This stuff wasn’t just weird and wonderful for the time period, this stuff was hugely influential. With their minimalist approach (yes, minimalist) to creating robotic and electronic based music, Kraftwerk blew the door wide open for the army of New Wavers who came with synth-orientated singles and robo-posturing. More than that, before there was a Daft Punk, and their entire Euro-disco/eletroclash/club scene, there was Kraftwerk. DOWNLOAD: “Europe Endless”

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The Texas Chainsaw Massacre: The Beginning

Posted : 9 years, 2 months ago on 25 September 2009 07:57 (A review of The Texas Chainsaw Massacre: The Beginning (2006))

Texas Chainsaw Massacre: The Beginning is the kind of trash you’d watch at three in the morning on HBO when you’ve got a bad case of insomnia, which is what I did. You watch junk-food movies like this for the clever kills, and this was such a disappointment on that front. Basically, it’s about an hour and fifteen minutes worth of watching the four main characters getting tortured and then all of them get stabbed to death with the chainsaw in the closing final minutes. Oh, and every so often a random character shows up long enough to get shot, beat to death with a hammer or cut in half with the chainsaw because they fell on it. Yawn. Luckily, there were two good things – gorgeous looking cinematography and Matt Bomer, who is one exquisite looking man. Pity he gets his face cut off, but there’s always that shirtless swimming pool scene at the beginning to remind and watch. Even as trash this fails.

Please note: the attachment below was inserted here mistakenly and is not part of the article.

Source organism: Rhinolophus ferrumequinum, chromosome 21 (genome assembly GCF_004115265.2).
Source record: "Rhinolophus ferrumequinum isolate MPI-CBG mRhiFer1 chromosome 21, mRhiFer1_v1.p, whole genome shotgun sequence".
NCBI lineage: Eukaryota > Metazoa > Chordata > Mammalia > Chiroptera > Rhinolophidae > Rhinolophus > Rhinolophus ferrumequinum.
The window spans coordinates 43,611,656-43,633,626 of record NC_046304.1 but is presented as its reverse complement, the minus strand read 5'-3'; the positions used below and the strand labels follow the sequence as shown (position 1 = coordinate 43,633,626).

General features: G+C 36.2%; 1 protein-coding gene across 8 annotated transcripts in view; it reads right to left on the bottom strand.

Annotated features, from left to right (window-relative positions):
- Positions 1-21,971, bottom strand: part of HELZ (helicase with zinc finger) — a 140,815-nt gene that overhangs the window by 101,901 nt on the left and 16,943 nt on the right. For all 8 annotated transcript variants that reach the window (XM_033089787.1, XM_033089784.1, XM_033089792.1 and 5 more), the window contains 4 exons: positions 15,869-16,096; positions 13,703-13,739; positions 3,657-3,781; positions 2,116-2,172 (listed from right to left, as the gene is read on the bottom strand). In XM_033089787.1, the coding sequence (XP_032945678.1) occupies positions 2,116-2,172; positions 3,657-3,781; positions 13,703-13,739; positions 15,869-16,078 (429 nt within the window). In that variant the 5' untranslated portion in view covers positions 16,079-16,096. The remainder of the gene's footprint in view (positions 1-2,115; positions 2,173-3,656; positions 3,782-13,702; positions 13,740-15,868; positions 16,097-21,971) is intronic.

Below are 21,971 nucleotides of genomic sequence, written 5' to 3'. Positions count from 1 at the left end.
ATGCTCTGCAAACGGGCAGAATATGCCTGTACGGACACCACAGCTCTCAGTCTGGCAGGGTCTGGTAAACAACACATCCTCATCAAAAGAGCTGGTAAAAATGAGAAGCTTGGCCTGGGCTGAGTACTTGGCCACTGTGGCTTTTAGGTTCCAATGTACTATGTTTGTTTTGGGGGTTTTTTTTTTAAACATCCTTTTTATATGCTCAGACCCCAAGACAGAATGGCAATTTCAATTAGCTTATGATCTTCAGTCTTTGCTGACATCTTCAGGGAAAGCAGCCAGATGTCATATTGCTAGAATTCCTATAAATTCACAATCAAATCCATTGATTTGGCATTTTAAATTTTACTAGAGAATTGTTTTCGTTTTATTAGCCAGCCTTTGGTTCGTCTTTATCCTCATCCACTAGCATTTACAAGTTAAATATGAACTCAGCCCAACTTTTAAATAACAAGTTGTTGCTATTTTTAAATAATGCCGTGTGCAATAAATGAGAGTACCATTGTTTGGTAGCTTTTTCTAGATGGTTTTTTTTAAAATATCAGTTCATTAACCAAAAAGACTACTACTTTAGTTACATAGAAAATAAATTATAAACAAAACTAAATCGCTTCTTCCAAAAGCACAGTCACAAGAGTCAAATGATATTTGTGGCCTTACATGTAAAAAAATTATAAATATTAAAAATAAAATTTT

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Everything in Time

Posted : 9 years, 2 months ago on 24 September 2009 08:16 (A review of Everything in Time)

No Doubt, much like Garbage, have got a great collection of rarities and b-sides. Why wasn’t “New Friend” shoved onto Rock Steady? Its twitchy New Wave-meets-ragga beat would have slipped right in perfectly between “Don’t Let Me Down” and “Start the Fire.” Why didn’t “You’re So Foxy” get included on Return of Saturn? Its Blondie-esque disco-rock would have lightened up the second half of that album’s gloomy ballad-heavy string of songs. They only could have improved already great albums.

The b-sides and three of the rarities are familiar to hardcore No Doubters, but they should be a welcome listen to people just now discovering them. The dubbed out “Sailin’ On” and skater-brat take on “Oi to the World” prove that the band has always moved between reggae, punk and New Wave with ease. They’re also great covers of Bad Brains and The Vandals, respectively. “Cellophane Boy,” “Under Construction” and “Beauty Contest” feature some of Gwen’s best lyrics, and the band expands their musical styles far and wide while digging deep into their influences. Elvis Costello even pops up for the previously soundtrack-only song “I Throw My Toys Around.” Costello's production and song writing brings out the warmth and humor in Stefani's voice with aplomb.